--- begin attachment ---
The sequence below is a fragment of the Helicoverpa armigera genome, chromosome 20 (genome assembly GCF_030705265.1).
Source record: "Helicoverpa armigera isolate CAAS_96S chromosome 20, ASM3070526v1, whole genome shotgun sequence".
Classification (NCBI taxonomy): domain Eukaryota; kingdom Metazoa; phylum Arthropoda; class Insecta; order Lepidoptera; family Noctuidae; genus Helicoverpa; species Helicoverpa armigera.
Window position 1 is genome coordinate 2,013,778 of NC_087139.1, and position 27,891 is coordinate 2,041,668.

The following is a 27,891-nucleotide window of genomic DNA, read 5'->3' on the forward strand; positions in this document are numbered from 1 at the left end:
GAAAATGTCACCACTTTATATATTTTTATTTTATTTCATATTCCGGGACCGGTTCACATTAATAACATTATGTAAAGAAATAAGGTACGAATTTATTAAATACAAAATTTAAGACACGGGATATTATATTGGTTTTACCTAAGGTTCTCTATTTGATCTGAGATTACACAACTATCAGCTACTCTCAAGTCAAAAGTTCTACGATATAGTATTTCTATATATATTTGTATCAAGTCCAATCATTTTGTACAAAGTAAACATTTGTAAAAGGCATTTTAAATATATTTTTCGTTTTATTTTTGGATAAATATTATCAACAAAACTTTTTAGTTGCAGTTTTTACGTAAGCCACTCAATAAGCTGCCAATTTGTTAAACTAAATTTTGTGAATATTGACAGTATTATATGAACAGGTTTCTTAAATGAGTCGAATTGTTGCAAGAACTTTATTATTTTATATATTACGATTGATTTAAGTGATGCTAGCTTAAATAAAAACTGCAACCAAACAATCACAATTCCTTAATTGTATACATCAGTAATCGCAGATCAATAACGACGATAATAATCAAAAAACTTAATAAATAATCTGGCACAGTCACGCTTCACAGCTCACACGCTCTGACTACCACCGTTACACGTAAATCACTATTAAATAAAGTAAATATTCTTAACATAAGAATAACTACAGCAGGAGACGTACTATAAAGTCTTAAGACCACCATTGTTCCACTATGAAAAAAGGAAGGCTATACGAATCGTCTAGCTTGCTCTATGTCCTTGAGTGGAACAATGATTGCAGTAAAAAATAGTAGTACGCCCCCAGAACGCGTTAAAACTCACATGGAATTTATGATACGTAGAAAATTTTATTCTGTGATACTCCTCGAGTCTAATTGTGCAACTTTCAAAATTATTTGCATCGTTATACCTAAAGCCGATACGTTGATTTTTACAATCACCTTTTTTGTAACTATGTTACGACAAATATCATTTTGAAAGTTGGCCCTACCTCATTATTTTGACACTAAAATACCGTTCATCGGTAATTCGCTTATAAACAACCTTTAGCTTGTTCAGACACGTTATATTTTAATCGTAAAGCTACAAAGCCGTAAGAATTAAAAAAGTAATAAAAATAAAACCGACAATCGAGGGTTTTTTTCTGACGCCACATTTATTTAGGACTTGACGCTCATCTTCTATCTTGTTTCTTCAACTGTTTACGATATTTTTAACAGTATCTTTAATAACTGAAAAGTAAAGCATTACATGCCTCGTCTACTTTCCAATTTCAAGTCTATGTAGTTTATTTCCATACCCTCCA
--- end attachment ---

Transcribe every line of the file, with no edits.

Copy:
The sequence below is a fragment of the Helicoverpa armigera genome, chromosome 20 (genome assembly GCF_030705265.1).
Source record: "Helicoverpa armigera isolate CAAS_96S chromosome 20, ASM3070526v1, whole genome shotgun sequence".
Classification (NCBI taxonomy): domain Eukaryota; kingdom Metazoa; phylum Arthropoda; class Insecta; order Lepidoptera; family Noctuidae; genus Helicoverpa; species Helicoverpa armigera.
Window position 1 is genome coordinate 2,013,778 of NC_087139.1, and position 27,891 is coordinate 2,041,668.

The following is a 27,891-nucleotide window of genomic DNA, read 5'->3' on the forward strand; positions in this document are numbered from 1 at the left end:
GAAAATGTCACCACTTTATATATTTTTATTTTATTTCATATTCCGGGACCGGTTCACATTAATAACATTATGTAAAGAAATAAGGTACGAATTTATTAAATACAAAATTTAAGACACGGGATATTATATTGGTTTTACCTAAGGTTCTCTATTTGATCTGAGATTACACAACTATCAGCTACTCTCAAGTCAAAAGTTCTACGATATAGTATTTCTATATATATTTGTATCAAGTCCAATCATTTTGTACAAAGTAAACATTTGTAAAAGGCATTTTAAATATATTTTTCGTTTTATTTTTGGATAAATATTATCAACAAAACTTTTTAGTTGCAGTTTTTACGTAAGCCACTCAATAAGCTGCCAATTTGTTAAACTAAATTTTGTGAATATTGACAGTATTATATGAACAGGTTTCTTAAATGAGTCGAATTGTTGCAAGAACTTTATTATTTTATATATTACGATTGATTTAAGTGATGCTAGCTTAAATAAAAACTGCAACCAAACAATCACAATTCCTTAATTGTATACATCAGTAATCGCAGATCAATAACGACGATAATAATCAAAAAACTTAATAAATAATCTGGCACAGTCACGCTTCACAGCTCACACGCTCTGACTACCACCGTTACACGTAAATCACTATTAAATAAAGTAAATATTCTTAACATAAGAATAACTACAGCAGGAGACGTACTATAAAGTCTTAAGACCACCATTGTTCCACTATGAAAAAAGGAAGGCTATACGAATCGTCTAGCTTGCTCTATGTCCTTGAGTGGAACAATGATTGCAGTAAAAAATAGTAGTACGCCCCCAGAACGCGTTAAAACTCACATGGAATTTATGATACGTAGAAAATTTTATTCTGTGATACTCCTCGAGTCTAATTGTGCAACTTTCAAAATTATTTGCATCGTTATACCTAAAGCCGATACGTTGATTTTTACAATCACCTTTTTTGTAACTATGTTACGACAAATATCATTTTGAAAGTTGGCCCTACCTCATTATTTTGACACTAAAATACCGTTCATCGGTAATTCGCTTATAAACAACCTTTAGCTTGTTCAGACACGTTATATTTTAATCGTAAAGCTACAAAGCCGTAAGAATTAAAAAAGTAATAAAAATAAAACCGACAATCGAGGGTTTTTTTCTGACGCCACATTTATTTAGGACTTGACGCTCATCTTCTATCTTGTTTCTTCAACTGTTTACGATATTTTTAACAGTATCTTTAATAACTGAAAAGTAAAGCATTACATGCCTCGTCTACTTTCCAATTTCAAGTCTATGTAGTTTATTTCCATACCCTCCA